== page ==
- Partnerships are essential. Effective and meaningful partnerships involving government and private health care providers will become even more important to pursue a collaborative effort in dealing with the post COVID-19 situation and any other disease outbreaks in the future. Partnerships and participation in joint planning and implementation structures will allow positive policy development, minimise duplication, and share resources in order to lead to the best possible outcomes.
By: Sulaiman Shahabuddin, Regional CEO, Aga Khan Health Services, East Africa
Aga Khan Health Services, East Africa
Providing high-quality health care and raising the health status of people in East Africa are the broad goals of the Aga Khan Development Network for the health sector. They are addressed through an emphasis, in current projects, on health systems development, strengthened by new regional programmes and investments.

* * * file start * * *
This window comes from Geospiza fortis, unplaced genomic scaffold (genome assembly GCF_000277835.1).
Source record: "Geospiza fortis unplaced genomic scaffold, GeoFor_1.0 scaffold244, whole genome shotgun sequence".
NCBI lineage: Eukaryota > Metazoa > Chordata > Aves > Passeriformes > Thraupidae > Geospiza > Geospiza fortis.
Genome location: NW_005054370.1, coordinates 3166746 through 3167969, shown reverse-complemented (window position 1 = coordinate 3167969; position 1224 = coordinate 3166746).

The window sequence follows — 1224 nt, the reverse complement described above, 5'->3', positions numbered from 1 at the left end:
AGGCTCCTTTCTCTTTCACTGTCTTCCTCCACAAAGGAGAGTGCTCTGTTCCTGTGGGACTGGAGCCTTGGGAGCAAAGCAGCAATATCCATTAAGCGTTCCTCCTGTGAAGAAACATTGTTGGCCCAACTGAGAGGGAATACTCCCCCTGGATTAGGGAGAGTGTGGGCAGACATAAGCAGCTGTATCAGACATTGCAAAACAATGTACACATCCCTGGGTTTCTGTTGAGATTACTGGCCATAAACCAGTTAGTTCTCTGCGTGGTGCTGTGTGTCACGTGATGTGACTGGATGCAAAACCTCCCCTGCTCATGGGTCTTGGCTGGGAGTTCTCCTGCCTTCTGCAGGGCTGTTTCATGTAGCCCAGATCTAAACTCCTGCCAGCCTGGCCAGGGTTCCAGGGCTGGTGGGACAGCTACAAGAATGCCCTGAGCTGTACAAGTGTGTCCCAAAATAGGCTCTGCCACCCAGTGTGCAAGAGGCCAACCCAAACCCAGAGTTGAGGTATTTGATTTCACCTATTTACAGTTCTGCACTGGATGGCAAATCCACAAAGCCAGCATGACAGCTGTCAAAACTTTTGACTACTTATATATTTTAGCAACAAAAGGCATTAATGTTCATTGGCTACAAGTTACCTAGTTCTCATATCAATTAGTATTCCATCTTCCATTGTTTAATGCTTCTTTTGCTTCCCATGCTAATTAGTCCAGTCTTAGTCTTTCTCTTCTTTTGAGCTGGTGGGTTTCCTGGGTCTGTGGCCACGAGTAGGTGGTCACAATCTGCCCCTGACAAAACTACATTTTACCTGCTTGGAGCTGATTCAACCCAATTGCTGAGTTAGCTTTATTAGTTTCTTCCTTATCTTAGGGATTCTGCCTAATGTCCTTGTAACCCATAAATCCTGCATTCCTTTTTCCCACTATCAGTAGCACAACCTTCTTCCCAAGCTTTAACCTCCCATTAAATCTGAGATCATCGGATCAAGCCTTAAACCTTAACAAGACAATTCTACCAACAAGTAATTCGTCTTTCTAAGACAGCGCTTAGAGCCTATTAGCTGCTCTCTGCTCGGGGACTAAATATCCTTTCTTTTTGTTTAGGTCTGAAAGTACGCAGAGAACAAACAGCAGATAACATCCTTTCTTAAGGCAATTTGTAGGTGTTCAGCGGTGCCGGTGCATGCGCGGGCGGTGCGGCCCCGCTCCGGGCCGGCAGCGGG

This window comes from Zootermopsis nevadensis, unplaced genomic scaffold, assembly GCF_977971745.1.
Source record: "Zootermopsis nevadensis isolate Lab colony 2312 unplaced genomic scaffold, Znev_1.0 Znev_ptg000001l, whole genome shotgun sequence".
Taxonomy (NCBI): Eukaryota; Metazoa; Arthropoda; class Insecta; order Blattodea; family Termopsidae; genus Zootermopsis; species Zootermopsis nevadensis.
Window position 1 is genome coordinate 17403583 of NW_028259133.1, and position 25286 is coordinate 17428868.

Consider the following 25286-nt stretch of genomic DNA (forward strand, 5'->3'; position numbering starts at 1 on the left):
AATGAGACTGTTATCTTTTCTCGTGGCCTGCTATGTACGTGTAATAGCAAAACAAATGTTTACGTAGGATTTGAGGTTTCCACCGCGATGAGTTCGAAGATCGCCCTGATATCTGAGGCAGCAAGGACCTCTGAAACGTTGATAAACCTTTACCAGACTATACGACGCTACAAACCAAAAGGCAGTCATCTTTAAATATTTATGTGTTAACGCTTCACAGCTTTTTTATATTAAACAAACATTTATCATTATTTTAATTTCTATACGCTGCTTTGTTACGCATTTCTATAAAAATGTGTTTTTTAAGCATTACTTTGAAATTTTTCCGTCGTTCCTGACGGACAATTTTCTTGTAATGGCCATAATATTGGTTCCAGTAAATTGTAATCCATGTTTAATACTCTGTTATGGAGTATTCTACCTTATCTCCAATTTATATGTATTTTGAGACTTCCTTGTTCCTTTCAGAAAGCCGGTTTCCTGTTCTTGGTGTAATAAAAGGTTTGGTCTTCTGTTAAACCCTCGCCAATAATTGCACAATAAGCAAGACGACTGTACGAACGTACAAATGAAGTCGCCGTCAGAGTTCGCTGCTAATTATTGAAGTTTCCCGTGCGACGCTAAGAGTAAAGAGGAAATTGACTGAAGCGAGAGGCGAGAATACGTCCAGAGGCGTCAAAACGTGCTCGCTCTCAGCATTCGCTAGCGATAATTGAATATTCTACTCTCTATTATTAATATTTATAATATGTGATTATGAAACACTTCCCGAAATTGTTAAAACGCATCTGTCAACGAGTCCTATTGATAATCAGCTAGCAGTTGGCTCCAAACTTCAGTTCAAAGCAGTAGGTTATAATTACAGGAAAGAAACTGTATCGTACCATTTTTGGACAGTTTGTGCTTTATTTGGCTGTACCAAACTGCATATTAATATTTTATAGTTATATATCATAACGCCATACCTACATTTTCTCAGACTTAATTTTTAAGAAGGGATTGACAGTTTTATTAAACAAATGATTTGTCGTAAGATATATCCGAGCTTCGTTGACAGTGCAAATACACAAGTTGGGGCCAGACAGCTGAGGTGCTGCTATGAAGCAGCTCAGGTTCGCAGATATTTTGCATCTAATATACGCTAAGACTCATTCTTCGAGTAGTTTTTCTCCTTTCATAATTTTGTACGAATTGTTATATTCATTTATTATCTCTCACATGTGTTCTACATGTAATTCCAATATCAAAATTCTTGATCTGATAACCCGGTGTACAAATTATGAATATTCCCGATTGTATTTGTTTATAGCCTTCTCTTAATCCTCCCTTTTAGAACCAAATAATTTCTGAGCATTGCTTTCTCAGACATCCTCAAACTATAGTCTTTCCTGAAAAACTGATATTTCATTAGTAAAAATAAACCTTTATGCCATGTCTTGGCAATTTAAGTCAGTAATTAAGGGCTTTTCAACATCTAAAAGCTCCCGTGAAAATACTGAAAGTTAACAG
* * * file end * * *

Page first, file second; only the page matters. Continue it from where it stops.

The Aga Khan Health Services (AKHS) operate facilities in Kenya and Tanzania that provide health care to over 700,000 patients per year. An increasingly comprehensive range of high quality clinical services, both preventive and curative, are provided by their hospitals in both rural and urban contexts. In Tanzania, AKHS works closely with various stakeholders, including the Ministry of Health, to improve the health of vulnerable population groups, especially mothers and children, and promote health services development on the national and regional levels.
For more information please visit Aga Khan Health Services in East Africa